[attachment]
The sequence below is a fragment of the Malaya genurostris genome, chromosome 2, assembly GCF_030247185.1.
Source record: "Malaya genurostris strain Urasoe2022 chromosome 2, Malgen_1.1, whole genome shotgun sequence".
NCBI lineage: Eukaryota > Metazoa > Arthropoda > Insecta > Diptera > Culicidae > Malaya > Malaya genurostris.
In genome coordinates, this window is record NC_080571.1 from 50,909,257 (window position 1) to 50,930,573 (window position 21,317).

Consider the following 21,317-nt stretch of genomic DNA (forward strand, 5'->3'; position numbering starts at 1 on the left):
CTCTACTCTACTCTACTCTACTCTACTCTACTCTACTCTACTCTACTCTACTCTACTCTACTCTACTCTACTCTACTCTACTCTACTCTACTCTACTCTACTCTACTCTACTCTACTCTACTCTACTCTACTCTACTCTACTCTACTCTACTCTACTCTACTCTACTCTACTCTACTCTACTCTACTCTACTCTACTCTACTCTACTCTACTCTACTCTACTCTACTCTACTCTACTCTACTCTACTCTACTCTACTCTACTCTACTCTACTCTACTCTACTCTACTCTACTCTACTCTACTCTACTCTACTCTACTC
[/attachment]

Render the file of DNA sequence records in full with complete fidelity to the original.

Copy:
The sequence below is a fragment of the Malaya genurostris genome, chromosome 2, assembly GCF_030247185.1.
Source record: "Malaya genurostris strain Urasoe2022 chromosome 2, Malgen_1.1, whole genome shotgun sequence".
NCBI lineage: Eukaryota > Metazoa > Arthropoda > Insecta > Diptera > Culicidae > Malaya > Malaya genurostris.
In genome coordinates, this window is record NC_080571.1 from 50,909,257 (window position 1) to 50,930,573 (window position 21,317).

Consider the following 21,317-nt stretch of genomic DNA (forward strand, 5'->3'; position numbering starts at 1 on the left):
CTCTACTCTACTCTACTCTACTCTACTCTACTCTACTCTACTCTACTCTACTCTACTCTACTCTACTCTACTCTACTCTACTCTACTCTACTCTACTCTACTCTACTCTACTCTACTCTACTCTACTCTACTCTACTCTACTCTACTCTACTCTACTCTACTCTACTCTACTCTACTCTACTCTACTCTACTCTACTCTACTCTACTCTACTCTACTCTACTCTACTCTACTCTACTCTACTCTACTCTACTCTACTCTACTCTACTCTACTCTACTCTACTCTACTCTACTCTACTCTACTCTACTCTACTCTACTC